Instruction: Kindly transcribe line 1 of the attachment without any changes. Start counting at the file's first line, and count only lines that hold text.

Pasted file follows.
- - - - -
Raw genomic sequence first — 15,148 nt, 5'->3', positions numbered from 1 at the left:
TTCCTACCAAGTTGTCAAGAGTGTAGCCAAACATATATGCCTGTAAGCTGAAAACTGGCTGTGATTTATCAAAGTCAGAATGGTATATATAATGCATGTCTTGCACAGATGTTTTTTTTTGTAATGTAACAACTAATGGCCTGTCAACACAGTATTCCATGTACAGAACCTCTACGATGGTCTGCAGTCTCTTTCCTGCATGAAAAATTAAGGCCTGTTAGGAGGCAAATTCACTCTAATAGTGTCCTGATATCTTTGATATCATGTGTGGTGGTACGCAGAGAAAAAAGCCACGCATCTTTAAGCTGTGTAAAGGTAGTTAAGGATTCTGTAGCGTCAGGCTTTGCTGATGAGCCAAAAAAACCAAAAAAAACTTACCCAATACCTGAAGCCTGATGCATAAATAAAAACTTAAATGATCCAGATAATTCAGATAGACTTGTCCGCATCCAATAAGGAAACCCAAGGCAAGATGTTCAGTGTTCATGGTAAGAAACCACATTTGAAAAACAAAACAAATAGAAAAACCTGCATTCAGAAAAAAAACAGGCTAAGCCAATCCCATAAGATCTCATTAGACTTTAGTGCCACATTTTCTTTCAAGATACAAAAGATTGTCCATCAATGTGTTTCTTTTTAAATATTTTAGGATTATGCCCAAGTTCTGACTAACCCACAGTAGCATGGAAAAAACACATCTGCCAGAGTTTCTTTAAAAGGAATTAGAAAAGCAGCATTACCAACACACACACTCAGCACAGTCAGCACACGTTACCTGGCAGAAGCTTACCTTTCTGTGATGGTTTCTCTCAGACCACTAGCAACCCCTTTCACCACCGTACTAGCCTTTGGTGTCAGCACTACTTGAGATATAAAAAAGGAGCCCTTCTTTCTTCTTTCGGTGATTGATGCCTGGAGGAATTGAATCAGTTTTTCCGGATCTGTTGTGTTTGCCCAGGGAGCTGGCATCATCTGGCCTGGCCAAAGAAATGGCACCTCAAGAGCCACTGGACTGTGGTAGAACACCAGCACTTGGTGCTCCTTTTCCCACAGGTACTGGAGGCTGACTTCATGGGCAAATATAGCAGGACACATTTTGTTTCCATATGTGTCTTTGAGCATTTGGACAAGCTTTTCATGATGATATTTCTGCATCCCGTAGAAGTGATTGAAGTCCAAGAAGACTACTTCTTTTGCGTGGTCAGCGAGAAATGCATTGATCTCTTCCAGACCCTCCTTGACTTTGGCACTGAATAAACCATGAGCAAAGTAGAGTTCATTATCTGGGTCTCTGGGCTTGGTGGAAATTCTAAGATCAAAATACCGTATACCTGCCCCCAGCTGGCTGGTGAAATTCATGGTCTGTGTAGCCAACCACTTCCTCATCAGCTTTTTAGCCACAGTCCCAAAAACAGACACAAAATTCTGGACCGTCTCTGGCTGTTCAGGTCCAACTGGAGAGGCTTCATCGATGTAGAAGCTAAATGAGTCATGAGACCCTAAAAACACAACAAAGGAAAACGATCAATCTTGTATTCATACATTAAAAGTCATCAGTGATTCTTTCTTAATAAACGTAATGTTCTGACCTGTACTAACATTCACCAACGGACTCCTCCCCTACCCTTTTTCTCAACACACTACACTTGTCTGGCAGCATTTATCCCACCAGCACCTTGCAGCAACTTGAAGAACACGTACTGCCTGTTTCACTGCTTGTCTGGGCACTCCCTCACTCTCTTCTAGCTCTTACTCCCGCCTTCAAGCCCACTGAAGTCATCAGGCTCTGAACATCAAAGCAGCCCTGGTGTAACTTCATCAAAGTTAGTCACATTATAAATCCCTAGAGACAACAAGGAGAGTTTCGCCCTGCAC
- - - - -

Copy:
Raw genomic sequence first — 15,148 nt, 5'->3', positions numbered from 1 at the left: